People who live all by themselves

January 16, 2015

People who live all by themselves usually say they much prefer it that way. That at least is what they always say to others and probably themselves I reckon whenever they look in the mirror – they much prefer it that way because it provides them with the illusion of choice. This is how they have choosen to live.

It might look simple to live all by oneself, but I say look again….look carefully, it never is. It just seems that way. Like one of those iceberg rocks. That at least is what I call them – where only a small part peeks out from above ground. Enough to deceive one it can be easily be moved. But when one tries to shift it, there is hardly any give at all. Then one realizes there is much more of that rock beneath the surface – so one tries to dig it out only to realize after a full day of shoveling this small rock is part of a larger boulder that runs so deep and wide beneath the ground, it has to be at least the size of a car…..or house. Perhaps even a whole continent. It’s hard to say with iceberg rock. They just seem to go right down forever no matter how deep one digs. Then suddenly it strikes you like a diamond bullet right between your eyes. There and then. There is no possible way to move this rock and one fills back all the earth with a mix feeling of resignation and being some what cheated.

Many people don’t know about the existence of iceberg rocks. It’s not a term you can google up on. Most people don’t even notice rocks let alone ask how deep and wide do they go beneath the surface – but I have always harbored a curious fetish for things that most folk never give a second look. I know things are never what they appear to be. They can often prove deceptive. Besides there are a couple of of them on my land. Not many, but enough to remind me, its futile to try to move them – that’s really how it is when someone says he much prefers to live all by himself – all you’re really able to make out from that one statement is only the person himself knows the real reason why, but like all iceberg rocks. You will never ever know why….never….not even if you spend the whole day trying to dig it out from them.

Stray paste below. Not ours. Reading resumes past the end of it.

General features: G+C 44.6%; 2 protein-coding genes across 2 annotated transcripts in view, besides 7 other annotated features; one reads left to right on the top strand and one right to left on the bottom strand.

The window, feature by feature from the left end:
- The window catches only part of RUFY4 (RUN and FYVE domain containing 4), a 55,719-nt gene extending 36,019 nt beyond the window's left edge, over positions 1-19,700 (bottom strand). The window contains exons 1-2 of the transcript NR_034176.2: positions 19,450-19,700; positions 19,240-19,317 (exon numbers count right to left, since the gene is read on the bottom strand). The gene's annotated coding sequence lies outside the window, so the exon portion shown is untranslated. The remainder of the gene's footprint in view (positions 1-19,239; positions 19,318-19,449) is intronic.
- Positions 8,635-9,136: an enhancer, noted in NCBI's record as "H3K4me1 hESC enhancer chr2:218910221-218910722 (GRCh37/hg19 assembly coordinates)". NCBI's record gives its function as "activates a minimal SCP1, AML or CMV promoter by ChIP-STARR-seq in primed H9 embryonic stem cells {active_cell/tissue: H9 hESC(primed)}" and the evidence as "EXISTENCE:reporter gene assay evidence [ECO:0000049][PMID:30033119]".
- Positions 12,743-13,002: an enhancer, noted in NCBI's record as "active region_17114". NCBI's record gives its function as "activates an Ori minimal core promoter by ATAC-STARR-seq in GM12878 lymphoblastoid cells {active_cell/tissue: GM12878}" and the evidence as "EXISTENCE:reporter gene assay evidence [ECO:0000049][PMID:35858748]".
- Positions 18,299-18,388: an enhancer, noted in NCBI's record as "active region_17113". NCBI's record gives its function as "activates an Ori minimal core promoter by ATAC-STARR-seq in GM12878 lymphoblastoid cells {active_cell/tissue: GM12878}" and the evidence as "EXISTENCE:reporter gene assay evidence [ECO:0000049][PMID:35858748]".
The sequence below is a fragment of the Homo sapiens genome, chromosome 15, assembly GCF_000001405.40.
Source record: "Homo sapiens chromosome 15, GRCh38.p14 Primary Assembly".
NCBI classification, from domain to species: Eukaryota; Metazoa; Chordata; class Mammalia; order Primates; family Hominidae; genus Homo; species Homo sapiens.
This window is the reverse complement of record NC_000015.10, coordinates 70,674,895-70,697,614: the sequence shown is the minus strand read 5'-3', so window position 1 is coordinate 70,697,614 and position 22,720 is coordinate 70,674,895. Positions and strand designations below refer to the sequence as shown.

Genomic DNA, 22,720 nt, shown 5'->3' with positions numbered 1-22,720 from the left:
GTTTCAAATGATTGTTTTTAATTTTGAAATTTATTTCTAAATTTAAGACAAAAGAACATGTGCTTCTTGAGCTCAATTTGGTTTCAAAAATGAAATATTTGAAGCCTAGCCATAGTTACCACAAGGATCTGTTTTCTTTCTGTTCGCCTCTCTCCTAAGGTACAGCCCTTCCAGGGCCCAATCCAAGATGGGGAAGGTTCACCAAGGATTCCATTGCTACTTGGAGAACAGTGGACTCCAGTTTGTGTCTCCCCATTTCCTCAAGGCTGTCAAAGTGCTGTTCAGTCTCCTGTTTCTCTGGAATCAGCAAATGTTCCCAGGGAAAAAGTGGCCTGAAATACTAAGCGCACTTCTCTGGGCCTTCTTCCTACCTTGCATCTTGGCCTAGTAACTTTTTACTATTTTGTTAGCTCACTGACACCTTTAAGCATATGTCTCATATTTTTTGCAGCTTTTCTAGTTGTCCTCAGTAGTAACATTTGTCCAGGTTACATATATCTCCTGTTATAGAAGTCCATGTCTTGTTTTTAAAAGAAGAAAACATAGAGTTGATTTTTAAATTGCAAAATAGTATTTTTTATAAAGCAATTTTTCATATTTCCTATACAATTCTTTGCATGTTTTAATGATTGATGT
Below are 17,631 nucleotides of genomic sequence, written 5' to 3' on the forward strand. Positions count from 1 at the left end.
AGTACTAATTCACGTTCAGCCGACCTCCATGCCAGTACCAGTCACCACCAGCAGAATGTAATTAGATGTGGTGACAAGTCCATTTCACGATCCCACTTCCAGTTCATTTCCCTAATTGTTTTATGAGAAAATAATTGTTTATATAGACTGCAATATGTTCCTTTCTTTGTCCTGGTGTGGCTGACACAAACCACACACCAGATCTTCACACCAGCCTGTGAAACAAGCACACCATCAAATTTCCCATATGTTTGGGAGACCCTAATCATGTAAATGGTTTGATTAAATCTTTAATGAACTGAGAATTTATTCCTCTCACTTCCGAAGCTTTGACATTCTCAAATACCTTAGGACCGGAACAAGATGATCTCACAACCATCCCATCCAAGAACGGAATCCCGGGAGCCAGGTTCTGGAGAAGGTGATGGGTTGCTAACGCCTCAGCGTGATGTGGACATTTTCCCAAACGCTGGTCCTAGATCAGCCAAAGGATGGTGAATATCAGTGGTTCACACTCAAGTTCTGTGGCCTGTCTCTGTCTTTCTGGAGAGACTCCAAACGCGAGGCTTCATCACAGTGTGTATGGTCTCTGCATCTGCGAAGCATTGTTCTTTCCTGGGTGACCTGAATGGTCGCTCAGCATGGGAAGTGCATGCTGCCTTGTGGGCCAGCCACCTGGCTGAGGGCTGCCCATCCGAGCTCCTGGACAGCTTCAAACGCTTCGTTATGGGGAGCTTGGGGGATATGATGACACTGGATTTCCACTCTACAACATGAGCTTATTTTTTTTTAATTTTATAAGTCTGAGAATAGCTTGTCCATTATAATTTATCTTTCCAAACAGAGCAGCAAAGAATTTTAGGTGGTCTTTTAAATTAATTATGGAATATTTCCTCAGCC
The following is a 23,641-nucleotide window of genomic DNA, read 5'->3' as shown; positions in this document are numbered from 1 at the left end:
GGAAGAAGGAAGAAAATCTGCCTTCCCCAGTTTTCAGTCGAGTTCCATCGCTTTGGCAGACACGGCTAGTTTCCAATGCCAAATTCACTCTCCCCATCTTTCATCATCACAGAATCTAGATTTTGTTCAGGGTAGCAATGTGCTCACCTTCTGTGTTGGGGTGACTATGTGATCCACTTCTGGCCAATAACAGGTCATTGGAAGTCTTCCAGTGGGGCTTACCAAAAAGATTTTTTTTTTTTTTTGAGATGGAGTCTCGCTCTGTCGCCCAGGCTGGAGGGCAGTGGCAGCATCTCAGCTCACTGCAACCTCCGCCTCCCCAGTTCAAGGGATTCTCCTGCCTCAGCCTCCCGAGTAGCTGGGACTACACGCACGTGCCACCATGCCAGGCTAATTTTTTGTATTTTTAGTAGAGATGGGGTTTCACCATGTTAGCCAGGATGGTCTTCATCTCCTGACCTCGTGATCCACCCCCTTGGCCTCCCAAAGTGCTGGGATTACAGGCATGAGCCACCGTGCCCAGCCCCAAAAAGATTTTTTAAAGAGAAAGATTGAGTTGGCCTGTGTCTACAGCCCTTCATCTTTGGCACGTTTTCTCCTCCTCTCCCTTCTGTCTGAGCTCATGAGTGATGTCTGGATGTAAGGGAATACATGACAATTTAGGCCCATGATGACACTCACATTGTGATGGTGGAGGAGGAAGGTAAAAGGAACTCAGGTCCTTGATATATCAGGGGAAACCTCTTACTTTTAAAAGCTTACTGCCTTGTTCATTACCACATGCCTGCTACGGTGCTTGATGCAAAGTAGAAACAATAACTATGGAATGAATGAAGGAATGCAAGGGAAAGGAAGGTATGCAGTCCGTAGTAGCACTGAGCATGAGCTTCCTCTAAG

Somewhere in Northern Uganda many years ago….in another life

The Chinaman cocoa planter of Gabundi estate looked from a hill in the distance as the Akholi tanks rolled into his plantation. He stood there on the same spot through out the afternoon, evening and even through the dead of night right to dawn.

There he stood on the hill watching it all…his farm razed, distant gun shots renting to the shrills of the fallen. Even his tall Matabali 40 something wired framed bodyguard, who had the unusual habit of carrying a karfu spear and a Kahasilli bow, instead of the de riguer AK47 – even he lowered his eyes along with the many braves who watched the carnage from a hidden thicket in the a distance.

They all lowered their eyes – when the saw spired wooden church the Shahidi has built for the Bavarian nun, Eva Mayer – the Chinaman Cocoa planter of Gabundi estate was good with his hands, he could hammer a steel girdle into a ruler. He could weld and so one day….he decided to built a Bavarian church for his one and only love – Eva Meyer.

Yet the Chinaman Cocoa Planter who stood that night peering into night never lowered his eyes.

He just looked on as the fires raged on through the night. From time to time, he would light a cigarillo or pop another Mentos into his restless mouth – he just looked on through and beyond the place he was in and beyond it, to another realm….another place….faraway from this place called hell….to a place that could only be called hope.

Many years latter a wooden legged Sudanese who had a habit of lounging in one of the many tea houses in the emigre quarter of Cairo. A man who claimed to be one of heroes of the Ascension wars would be heard murmuring in whispers. As that is how the Adamako tribe who once served the Shahidi would speak of chieftain – even a dead one – with his right hand over his mouth and in hushed whispers….the emigre that became his tribe would one day say when they sip their pipping hot Sudanese cardamon flavored tea,

‘He watched on through the night… they burnt down everything in his plantation…..he even looked hopeful……I wonder. Did he perhaps see paradise like a man who stands behind the veil just before it was parted…

Yes? He must have. The Shahidi. He looked hopeful. So very hopeful.”

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